The Vanderbilt Trophy was born by a donation of Harold Stirling Vanderbilt (1884-1970); it was played in New York until 1958, then became the main team event of the spring National American Bridge Championship (NABC). Vanderbilt – the man – was the reformer who established in 1925 the new scoring for Contract Bridge; the old format punished too sternly the failing of the contract and rewarded too little the game and the slam, so discouraging the tries and the competition over level three. The new format was definitively accepted by the ruling bodies, mainly the New York Whist Club, in late 1927, and the first Vanderbilt Cup Championship, played in the fall 1928, was the first great event of the new age.
The 2013 spring NABC is running in the St. Louis Renaissance Hotel & America’s Center, in Washington Avenue, next to the River Mississippi. In Saint Louis was born in 1926 Chuck Berry, the rock singer whose famous song, Johnny B. Goode, entered the Voyager I that left the Earth toward the stars to explain the extraterrestrial what humans were able to do.
Saint Louis was generous to bridge players not only because Chuck Berry; here also was born Bryant McCampbell, who in 1915 invented the Takeout Double, published in Auction Tactics (1916 Dood Mead, NY). McCampbell also gave another powerful weapon to today players: the 4-3-2-1 point count, erroneously called MW because the more famous Milton Cooper Work republished it in 1927.
The NABCs, organized by the American Contract Bridge League (ACBL), are held three times a year; in spring, summer and fall. Each has one great knock-out team tourney – respectively Vanderbilt, starting tomorrow, Spingold and Reisinger – which release tickets to the seeding places in the Trials to Bermuda Bowl. The presence of foreign players in the team diminishes the value of these tickets, but a victory in NABC is a so great goal that many sponsors, as Jimmy Cayne or George Jacobs, don’t care of Trials and call all the strongest champion they can from everywhere. The European teams hurry to America to seek glory as well, as Pierre Zimmermann, who won in 2010.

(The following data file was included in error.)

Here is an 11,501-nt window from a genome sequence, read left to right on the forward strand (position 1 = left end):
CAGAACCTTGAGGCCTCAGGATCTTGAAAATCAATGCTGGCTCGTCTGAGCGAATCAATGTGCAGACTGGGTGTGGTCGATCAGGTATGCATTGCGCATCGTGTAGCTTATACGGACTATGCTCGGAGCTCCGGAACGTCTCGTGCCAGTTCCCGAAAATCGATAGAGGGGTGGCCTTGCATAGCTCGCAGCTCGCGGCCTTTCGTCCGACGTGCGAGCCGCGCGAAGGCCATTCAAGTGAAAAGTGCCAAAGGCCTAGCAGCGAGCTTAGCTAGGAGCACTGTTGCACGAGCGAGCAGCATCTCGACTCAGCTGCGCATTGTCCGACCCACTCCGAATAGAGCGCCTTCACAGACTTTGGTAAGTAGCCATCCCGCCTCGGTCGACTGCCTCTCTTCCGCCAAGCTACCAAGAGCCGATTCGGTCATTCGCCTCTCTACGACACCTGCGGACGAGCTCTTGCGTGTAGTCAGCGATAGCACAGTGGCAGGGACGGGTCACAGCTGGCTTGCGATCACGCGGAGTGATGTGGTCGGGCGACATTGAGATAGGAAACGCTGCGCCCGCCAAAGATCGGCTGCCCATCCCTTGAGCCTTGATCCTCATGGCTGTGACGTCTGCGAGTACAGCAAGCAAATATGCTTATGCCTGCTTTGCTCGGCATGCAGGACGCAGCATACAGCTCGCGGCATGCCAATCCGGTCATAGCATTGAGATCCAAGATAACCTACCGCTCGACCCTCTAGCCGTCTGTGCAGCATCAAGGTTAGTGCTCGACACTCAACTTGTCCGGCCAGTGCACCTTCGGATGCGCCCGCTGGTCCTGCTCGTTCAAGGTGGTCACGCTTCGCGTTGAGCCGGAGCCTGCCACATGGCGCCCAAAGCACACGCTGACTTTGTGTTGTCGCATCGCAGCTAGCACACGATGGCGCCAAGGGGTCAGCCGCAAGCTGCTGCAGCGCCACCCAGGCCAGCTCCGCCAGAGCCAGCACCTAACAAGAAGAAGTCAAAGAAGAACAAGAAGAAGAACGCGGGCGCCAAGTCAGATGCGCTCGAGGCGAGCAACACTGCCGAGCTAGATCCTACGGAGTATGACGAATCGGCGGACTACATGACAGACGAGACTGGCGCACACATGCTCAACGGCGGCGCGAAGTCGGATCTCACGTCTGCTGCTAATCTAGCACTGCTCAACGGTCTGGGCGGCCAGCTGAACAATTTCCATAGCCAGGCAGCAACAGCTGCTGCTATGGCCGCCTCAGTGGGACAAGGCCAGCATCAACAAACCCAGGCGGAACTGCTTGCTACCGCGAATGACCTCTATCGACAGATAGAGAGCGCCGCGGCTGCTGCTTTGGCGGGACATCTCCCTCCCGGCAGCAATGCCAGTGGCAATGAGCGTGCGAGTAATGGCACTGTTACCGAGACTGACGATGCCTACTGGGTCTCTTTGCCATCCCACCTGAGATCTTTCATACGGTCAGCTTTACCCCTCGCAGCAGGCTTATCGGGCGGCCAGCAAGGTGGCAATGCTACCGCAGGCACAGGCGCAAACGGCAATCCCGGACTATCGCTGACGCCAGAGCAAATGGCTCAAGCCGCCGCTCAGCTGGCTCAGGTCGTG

A popular said advises to know the past if you’re trying to foretell the future. In the past of the Vanderbilt there’s a great player who, after fifty amazing years, is still here thirsty of victories. Bob Hamman is playing, tomorrow, and played in 1964. He won that Vanderbilt with Eddie Kantar, then his partner, and Lew Mathe, Howard Shenken, Peter Leventritt, Donald Krauss. All but Krauss are in the ACBL Hall of Fame. After that victory, in the same year, Hamman and Krauss qualified to enter the USA Team to New York Olympiads, losing the final against the Blue Team. Five years later he entered in Ira Corn’s Dallas Aces with Mike Lawrence, but soon paired up with Bobby Wolff, making the greatest American pair of all time.
It’s worthwhile to know that at beginning Hamman and Wolff were very far in bidding style; the former wanted to open four card major, whereas the latter was an adept of the fifth major; they found the meeting point in another feat of H.S. Vanderbilt: the Strong Club.
It’s difficult to say if Hamman-Wolff were stronger than Forquet-Garozzo or Belladonna-Garozzo, but Hamman is unique in the story of bridge for his power to make great pairs with many, many different players; and this champion is coming tomorrow with still another new partner.
American Contract Bridge League (ACBL). Bulletins, schedule, results and other:
About Bryant McCampbell’s Takeout Double:
Paolo Enrico Garrisi